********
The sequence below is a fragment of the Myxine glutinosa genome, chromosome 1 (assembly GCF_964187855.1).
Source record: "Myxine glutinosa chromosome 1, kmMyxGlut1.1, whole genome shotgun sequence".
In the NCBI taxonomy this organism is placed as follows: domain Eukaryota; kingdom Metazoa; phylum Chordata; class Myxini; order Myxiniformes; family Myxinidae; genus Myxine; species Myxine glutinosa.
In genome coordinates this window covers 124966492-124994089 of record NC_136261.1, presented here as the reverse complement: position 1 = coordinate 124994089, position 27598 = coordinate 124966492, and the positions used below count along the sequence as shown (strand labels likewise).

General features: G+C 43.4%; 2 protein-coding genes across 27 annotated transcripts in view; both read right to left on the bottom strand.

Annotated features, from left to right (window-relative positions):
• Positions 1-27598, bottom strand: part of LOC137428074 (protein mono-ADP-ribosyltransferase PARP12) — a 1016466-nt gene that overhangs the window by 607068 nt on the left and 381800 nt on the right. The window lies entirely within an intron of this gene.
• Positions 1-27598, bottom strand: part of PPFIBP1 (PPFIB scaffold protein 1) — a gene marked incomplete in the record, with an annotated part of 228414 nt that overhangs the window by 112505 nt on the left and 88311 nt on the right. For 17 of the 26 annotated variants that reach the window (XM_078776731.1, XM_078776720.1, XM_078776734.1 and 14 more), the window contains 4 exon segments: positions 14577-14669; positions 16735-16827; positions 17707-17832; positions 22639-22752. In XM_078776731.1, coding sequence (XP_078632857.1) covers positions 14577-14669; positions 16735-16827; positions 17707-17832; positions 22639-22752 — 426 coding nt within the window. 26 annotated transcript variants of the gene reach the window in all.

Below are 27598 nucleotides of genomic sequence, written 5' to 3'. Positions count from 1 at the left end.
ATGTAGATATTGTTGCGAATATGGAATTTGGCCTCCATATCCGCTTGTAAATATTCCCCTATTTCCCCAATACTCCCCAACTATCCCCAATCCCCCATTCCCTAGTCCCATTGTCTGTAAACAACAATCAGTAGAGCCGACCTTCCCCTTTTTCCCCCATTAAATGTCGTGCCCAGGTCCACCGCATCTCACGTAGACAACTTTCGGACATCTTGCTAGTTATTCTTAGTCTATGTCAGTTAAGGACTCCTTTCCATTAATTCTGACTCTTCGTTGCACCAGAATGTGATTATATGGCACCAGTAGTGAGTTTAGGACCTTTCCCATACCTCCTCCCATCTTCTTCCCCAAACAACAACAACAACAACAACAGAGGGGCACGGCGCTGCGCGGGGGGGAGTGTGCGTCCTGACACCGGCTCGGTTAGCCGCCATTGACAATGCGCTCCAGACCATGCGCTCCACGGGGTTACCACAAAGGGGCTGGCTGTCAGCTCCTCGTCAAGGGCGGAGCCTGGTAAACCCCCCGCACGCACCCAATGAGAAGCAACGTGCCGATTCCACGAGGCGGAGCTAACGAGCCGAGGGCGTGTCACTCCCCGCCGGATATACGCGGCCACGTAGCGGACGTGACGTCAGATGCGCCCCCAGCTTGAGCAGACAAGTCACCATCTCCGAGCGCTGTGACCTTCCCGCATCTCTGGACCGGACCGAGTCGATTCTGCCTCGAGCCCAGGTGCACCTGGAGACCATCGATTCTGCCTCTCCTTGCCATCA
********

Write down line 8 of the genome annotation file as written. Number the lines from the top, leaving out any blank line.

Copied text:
• Positions 1-27598, bottom strand: part of PPFIBP1 (PPFIB scaffold protein 1) — a gene marked incomplete in the record, with an annotated part of 228414 nt that overhangs the window by 112505 nt on the left and 88311 nt on the right. For 17 of the 26 annotated variants that reach the window (XM_078776731.1, XM_078776720.1, XM_078776734.1 and 14 more), the window contains 4 exon segments: positions 14577-14669; positions 16735-16827; positions 17707-17832; positions 22639-22752. In XM_078776731.1, coding sequence (XP_078632857.1) covers positions 14577-14669; positions 16735-16827; positions 17707-17832; positions 22639-22752 — 426 coding nt within the window. 26 annotated transcript variants of the gene reach the window in all.